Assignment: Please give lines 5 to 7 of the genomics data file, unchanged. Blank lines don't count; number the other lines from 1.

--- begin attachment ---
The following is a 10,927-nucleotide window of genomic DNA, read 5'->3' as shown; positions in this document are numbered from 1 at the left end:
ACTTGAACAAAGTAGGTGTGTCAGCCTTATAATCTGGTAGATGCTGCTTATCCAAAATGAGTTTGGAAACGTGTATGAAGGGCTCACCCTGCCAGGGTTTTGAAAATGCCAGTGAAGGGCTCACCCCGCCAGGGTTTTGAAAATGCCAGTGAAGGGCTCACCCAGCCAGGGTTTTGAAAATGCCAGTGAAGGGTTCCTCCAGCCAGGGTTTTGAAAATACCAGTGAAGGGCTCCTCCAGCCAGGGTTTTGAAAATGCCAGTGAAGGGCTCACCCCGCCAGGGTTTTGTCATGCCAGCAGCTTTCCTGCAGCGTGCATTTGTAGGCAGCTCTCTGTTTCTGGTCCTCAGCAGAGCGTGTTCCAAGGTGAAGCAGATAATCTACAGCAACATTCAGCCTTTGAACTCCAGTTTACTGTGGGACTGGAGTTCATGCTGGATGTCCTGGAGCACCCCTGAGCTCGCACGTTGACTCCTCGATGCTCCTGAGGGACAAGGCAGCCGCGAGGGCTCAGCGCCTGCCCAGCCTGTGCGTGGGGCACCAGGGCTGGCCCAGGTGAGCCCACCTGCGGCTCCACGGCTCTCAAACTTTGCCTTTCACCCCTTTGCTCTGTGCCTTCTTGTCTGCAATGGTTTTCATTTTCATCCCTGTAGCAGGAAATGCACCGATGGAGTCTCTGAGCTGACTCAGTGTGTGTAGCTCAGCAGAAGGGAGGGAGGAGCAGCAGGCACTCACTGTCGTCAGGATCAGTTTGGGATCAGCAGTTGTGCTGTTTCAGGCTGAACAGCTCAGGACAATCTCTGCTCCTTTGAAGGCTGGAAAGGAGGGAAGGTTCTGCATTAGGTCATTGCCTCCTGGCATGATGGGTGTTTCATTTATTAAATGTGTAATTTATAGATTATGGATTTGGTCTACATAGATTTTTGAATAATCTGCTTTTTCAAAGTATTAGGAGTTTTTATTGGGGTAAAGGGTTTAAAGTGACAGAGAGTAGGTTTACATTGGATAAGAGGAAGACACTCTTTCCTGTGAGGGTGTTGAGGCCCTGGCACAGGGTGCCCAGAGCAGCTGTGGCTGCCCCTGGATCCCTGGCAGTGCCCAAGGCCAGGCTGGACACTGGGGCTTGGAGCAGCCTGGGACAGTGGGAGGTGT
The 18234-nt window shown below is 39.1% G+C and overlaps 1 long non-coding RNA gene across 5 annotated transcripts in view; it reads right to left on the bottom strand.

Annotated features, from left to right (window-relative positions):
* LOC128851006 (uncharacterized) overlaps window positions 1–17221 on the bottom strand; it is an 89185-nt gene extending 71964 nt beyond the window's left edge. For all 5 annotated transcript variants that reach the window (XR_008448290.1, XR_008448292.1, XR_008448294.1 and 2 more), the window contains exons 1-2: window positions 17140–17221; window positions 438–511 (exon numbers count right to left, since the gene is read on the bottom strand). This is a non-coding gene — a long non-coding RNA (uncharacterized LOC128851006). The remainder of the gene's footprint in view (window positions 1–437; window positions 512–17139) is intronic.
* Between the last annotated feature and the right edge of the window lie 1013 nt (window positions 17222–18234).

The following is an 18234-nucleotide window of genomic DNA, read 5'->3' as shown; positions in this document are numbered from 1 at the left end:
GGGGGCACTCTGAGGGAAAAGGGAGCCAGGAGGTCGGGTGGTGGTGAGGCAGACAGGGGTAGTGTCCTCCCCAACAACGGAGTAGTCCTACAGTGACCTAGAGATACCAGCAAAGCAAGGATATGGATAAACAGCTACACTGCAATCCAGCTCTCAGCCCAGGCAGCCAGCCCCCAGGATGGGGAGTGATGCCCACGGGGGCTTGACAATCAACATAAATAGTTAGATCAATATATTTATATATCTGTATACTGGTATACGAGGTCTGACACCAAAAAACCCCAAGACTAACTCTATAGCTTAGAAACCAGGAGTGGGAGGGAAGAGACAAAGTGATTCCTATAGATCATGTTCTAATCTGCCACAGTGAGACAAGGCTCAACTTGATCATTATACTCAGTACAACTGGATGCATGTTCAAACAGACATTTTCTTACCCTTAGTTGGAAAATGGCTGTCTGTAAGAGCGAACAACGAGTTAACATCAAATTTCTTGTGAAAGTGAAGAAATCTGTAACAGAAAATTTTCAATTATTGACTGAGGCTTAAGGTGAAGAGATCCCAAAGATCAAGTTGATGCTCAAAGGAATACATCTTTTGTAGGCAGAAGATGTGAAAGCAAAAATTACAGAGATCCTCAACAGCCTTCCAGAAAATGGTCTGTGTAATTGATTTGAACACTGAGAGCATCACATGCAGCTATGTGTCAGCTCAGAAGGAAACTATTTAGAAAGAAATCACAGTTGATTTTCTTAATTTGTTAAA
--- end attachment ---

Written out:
* LOC128851006 (uncharacterized) overlaps window positions 1–17221 on the bottom strand; it is an 89185-nt gene extending 71964 nt beyond the window's left edge. For all 5 annotated transcript variants that reach the window (XR_008448290.1, XR_008448292.1, XR_008448294.1 and 2 more), the window contains exons 1-2: window positions 17140–17221; window positions 438–511 (exon numbers count right to left, since the gene is read on the bottom strand). This is a non-coding gene — a long non-coding RNA (uncharacterized LOC128851006). The remainder of the gene's footprint in view (window positions 1–437; window positions 512–17139) is intronic.
* Between the last annotated feature and the right edge of the window lie 1013 nt (window positions 17222–18234).

The following is an 18234-nucleotide window of genomic DNA, read 5'->3' as shown; positions in this document are numbered from 1 at the left end: